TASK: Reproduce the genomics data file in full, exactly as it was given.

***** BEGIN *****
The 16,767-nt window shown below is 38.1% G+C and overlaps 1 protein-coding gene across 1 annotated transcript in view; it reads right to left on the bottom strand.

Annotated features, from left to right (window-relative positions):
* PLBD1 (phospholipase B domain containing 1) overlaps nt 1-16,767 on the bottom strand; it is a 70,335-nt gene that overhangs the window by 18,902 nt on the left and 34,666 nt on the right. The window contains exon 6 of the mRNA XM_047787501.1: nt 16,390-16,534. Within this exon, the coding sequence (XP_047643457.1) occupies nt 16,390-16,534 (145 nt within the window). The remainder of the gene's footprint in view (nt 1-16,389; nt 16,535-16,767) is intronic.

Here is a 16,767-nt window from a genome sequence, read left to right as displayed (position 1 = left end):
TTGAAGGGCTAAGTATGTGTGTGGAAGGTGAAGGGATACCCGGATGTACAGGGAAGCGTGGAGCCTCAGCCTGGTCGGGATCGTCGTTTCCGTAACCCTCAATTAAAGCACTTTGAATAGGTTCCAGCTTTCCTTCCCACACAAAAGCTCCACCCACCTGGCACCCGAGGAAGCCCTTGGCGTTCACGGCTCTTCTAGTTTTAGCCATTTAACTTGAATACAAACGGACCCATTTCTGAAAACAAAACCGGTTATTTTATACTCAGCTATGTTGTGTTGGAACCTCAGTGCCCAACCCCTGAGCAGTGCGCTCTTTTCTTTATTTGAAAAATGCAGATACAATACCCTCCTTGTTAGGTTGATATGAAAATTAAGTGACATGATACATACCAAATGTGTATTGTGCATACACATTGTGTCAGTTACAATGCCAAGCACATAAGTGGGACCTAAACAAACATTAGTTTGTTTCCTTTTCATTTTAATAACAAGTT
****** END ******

The 16,767-nt window shown below is 38.1% G+C and overlaps 1 protein-coding gene across 1 annotated transcript in view; it reads right to left on the bottom strand.

Annotated features, from left to right (window-relative positions):
* PLBD1 (phospholipase B domain containing 1) overlaps nt 1-16,767 on the bottom strand; it is a 70,335-nt gene that overhangs the window by 18,902 nt on the left and 34,666 nt on the right. The window contains exon 6 of the mRNA XM_047787501.1: nt 16,390-16,534. Within this exon, the coding sequence (XP_047643457.1) occupies nt 16,390-16,534 (145 nt within the window). The remainder of the gene's footprint in view (nt 1-16,389; nt 16,535-16,767) is intronic.

Here is a 16,767-nt window from a genome sequence, read left to right as displayed (position 1 = left end):
TTGAAGGGCTAAGTATGTGTGTGGAAGGTGAAGGGATACCCGGATGTACAGGGAAGCGTGGAGCCTCAGCCTGGTCGGGATCGTCGTTTCCGTAACCCTCAATTAAAGCACTTTGAATAGGTTCCAGCTTTCCTTCCCACACAAAAGCTCCACCCACCTGGCACCCGAGGAAGCCCTTGGCGTTCACGGCTCTTCTAGTTTTAGCCATTTAACTTGAATACAAACGGACCCATTTCTGAAAACAAAACCGGTTATTTTATACTCAGCTATGTTGTGTTGGAACCTCAGTGCCCAACCCCTGAGCAGTGCGCTCTTTTCTTTATTTGAAAAATGCAGATACAATACCCTCCTTGTTAGGTTGATATGAAAATTAAGTGACATGATACATACCAAATGTGTATTGTGCATACACATTGTGTCAGTTACAATGCCAAGCACATAAGTGGGACCTAAACAAACATTAGTTTGTTTCCTTTTCATTTTAATAACAAGTT